Pothole Patching: Spray-Injection Patching

Nestled in the Litchfield Hills of northwestern Connecticut is a small city that has made eradicating potholes on their streets a year-round activity. Today, the 36,000 people calling Torrington, Conn., home don’t have to spend their driving time dodging potholes.

However, nine years ago, potholes were a huge problem for the city. Everything changed when Superintendent of Streets Bob Lizotte attended an American Public Works Association meeting that year and was intrigued by spray-injection patching equipment on display at the show. “When I got home, I researched the equipment and settled on the Rosco RA-300 spray-injection patching machine ,” Lizotte said.

The pothole patching solution was well received by the mayor and city council, Lizotte said, but the budget was tight and purchase was postponed. In a twist that was good news for the drivers and taxpayers of Torrington, the board of finance was convinced that the patcher was a good idea and the purchase of the pothole patcher was funded.

“In the early years, placing 50 to 60 patches a day wasn’t unusual since we had a lot of catching up to do,” Lizotte said. “Today, we operate the patcher five days a week and probably place about 20 patches per day.” Of course, the city’s pavement management system for upgrading streets on a scheduled basis has helped to eliminate the causes of potholes as the city’s 180 miles of roads, streets and bridges are better maintained and replaced.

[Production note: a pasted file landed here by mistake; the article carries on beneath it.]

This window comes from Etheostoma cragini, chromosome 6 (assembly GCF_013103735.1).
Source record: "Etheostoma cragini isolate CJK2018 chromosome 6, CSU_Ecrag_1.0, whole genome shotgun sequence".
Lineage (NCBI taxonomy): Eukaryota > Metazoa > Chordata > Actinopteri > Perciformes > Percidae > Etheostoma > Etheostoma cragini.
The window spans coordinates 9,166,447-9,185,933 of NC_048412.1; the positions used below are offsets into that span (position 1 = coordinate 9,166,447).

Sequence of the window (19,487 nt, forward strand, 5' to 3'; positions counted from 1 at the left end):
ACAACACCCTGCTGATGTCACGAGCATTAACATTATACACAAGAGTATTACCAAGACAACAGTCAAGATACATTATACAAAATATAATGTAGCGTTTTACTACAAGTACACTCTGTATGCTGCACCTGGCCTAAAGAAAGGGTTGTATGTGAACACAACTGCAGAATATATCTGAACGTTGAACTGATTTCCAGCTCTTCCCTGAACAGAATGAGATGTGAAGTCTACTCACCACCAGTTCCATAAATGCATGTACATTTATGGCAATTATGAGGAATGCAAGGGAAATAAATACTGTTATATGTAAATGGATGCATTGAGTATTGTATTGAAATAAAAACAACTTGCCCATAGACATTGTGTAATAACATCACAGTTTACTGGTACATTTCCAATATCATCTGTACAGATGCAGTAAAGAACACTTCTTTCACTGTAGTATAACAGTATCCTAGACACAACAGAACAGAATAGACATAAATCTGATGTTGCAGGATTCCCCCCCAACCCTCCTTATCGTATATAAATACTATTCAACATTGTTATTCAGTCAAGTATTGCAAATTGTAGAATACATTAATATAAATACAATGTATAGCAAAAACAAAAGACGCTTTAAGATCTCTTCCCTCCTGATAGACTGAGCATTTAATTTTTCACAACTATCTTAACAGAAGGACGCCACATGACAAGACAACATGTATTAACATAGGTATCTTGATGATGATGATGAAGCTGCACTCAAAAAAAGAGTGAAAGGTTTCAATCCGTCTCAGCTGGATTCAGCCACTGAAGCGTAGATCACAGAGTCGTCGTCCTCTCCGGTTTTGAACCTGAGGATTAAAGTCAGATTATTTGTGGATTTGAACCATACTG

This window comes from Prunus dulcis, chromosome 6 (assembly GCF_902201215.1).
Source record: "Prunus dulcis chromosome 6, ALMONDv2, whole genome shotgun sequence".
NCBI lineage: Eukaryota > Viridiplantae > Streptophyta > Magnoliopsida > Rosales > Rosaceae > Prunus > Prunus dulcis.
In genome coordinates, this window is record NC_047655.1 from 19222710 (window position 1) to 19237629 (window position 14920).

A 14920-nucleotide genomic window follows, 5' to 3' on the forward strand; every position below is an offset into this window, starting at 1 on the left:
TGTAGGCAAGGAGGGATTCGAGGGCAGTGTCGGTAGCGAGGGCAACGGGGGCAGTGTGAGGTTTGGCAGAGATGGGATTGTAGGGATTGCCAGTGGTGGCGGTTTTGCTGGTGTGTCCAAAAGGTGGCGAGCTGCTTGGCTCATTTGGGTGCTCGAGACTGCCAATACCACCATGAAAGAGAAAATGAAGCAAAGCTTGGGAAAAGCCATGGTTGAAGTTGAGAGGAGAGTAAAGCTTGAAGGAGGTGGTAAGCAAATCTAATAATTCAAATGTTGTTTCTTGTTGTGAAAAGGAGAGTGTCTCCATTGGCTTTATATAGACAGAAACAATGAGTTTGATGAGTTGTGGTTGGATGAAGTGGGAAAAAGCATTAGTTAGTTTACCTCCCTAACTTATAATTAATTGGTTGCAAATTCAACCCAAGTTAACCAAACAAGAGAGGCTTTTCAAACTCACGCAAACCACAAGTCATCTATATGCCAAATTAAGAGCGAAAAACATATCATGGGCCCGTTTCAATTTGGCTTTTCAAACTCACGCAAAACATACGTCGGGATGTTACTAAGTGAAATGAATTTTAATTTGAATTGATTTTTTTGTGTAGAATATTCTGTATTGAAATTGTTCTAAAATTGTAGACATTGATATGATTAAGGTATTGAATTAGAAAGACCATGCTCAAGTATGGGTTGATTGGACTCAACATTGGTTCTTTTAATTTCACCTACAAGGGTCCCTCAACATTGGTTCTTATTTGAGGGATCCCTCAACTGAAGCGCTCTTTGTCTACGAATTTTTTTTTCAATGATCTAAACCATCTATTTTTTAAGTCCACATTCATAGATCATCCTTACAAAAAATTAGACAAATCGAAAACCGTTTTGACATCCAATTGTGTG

The city has two operators trained on the spray-injection patcher . The joystick controls are simple to use. The operator is safe in the truck’s cab during patching and protected from the weather. The only time the patcher stays in the shop is when temperatures are below 20°F, Lizotte said.

Sitting inside the cab of the truck, with blinking lights on the truck’s rear directing traffic around it, the operator can blow the pothole clean of debris with a high-pressure blast of air; spray hot emulsion into the hole to bond the filler with the old surface; fill the hole with a high-pressure spray of asphalt-coated aggregate; and top the patch with a dusting of dry aggregate.

Early on, Lizotte said, the public was a little skeptical with the loose stone final coat on top of the patch, but now it is a fact of life and people are pleased to see the patches since they know they will last.

“What we like about the spray-injection patches is that we can patch 12 months a year,” Lizotte said. “When we used cold patch, we had a crew of six people out on the roadway in winter conditions and they would patch the same pothole over and over. They just didn’t last.” The pothole patcher allowed the city the flexibility to put those people on other tasks.

Maintenance of the nine-year-old spray-injection patcher has been minimal, according to Lizotte.

Torrington’s success in managing potholes has brought other city personnel from New England and eastern Canada to their city to learn more about their program. Looking back, Lizotte said that the pothole patcher was a great step for the city of Torrington. It saves the city money. It allows the city to better utilize its staff. It is safer for the operator placing the patches.